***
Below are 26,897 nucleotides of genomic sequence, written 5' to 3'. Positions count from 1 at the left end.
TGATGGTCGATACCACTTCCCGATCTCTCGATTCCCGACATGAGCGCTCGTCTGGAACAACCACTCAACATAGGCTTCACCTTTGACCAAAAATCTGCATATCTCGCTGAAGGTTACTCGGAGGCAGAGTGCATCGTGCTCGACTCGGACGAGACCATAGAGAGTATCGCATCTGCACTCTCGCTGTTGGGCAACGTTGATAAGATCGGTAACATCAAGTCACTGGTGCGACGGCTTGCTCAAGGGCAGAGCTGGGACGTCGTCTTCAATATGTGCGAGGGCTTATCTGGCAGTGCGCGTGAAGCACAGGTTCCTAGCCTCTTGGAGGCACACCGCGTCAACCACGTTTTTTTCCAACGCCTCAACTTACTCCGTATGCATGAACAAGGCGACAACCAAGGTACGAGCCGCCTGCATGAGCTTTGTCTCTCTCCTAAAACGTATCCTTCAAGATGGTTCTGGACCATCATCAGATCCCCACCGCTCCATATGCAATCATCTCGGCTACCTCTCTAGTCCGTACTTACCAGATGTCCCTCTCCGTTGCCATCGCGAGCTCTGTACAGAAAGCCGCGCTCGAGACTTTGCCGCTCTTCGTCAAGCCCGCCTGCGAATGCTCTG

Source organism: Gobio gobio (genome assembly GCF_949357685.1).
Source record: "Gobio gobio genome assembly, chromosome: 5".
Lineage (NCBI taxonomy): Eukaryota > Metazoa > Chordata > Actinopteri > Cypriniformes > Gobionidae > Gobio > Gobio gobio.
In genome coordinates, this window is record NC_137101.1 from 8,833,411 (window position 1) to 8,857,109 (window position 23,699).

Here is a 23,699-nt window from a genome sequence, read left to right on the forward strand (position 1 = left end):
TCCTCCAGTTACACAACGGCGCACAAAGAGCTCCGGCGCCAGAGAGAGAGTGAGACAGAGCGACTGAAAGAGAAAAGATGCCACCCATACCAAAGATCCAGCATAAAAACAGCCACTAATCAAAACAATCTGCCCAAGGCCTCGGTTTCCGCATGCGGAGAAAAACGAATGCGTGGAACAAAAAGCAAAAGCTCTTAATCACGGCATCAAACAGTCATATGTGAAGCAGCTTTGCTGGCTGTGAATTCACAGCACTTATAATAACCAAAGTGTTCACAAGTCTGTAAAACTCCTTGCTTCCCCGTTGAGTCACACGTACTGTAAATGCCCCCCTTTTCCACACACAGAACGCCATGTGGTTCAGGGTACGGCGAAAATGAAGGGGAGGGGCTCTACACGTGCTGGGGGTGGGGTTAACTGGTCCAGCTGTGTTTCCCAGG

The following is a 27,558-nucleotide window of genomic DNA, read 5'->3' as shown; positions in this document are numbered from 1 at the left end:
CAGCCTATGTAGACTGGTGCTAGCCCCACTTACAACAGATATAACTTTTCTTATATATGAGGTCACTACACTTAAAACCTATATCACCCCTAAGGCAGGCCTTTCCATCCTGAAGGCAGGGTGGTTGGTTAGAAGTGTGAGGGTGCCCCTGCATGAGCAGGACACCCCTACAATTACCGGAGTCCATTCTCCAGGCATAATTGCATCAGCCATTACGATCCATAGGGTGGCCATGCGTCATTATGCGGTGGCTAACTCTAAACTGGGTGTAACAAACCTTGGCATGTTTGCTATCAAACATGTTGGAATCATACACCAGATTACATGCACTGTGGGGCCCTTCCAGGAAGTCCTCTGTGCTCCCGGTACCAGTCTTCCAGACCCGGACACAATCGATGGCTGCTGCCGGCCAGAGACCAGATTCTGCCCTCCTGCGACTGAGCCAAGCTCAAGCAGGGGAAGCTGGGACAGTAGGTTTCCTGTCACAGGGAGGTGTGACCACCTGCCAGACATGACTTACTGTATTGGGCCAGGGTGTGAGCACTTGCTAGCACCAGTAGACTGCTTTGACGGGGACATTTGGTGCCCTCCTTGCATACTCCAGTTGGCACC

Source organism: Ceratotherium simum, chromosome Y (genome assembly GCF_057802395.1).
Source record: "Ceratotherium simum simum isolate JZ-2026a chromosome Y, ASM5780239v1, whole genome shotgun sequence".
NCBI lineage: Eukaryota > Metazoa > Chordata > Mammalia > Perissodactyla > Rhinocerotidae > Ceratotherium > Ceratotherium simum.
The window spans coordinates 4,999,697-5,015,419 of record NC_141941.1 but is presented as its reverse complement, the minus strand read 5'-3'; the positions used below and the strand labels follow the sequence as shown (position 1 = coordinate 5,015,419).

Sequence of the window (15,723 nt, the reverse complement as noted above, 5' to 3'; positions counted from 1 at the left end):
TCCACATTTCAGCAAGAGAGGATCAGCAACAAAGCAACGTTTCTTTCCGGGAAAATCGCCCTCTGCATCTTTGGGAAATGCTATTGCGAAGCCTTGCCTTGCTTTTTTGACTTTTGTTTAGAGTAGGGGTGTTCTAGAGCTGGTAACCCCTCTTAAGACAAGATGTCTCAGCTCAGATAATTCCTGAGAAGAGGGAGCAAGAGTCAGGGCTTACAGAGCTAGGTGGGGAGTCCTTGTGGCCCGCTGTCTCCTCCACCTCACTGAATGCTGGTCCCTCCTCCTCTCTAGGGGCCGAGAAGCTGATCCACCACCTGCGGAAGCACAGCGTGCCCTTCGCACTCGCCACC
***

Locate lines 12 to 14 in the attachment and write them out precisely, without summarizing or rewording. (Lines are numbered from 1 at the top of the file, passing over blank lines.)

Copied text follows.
Source record: "Ceratotherium simum simum isolate JZ-2026a chromosome Y, ASM5780239v1, whole genome shotgun sequence".
NCBI lineage: Eukaryota > Metazoa > Chordata > Mammalia > Perissodactyla > Rhinocerotidae > Ceratotherium > Ceratotherium simum.
The window spans coordinates 4,999,697-5,015,419 of record NC_141941.1 but is presented as its reverse complement, the minus strand read 5'-3'; the positions used below and the strand labels follow the sequence as shown (position 1 = coordinate 5,015,419).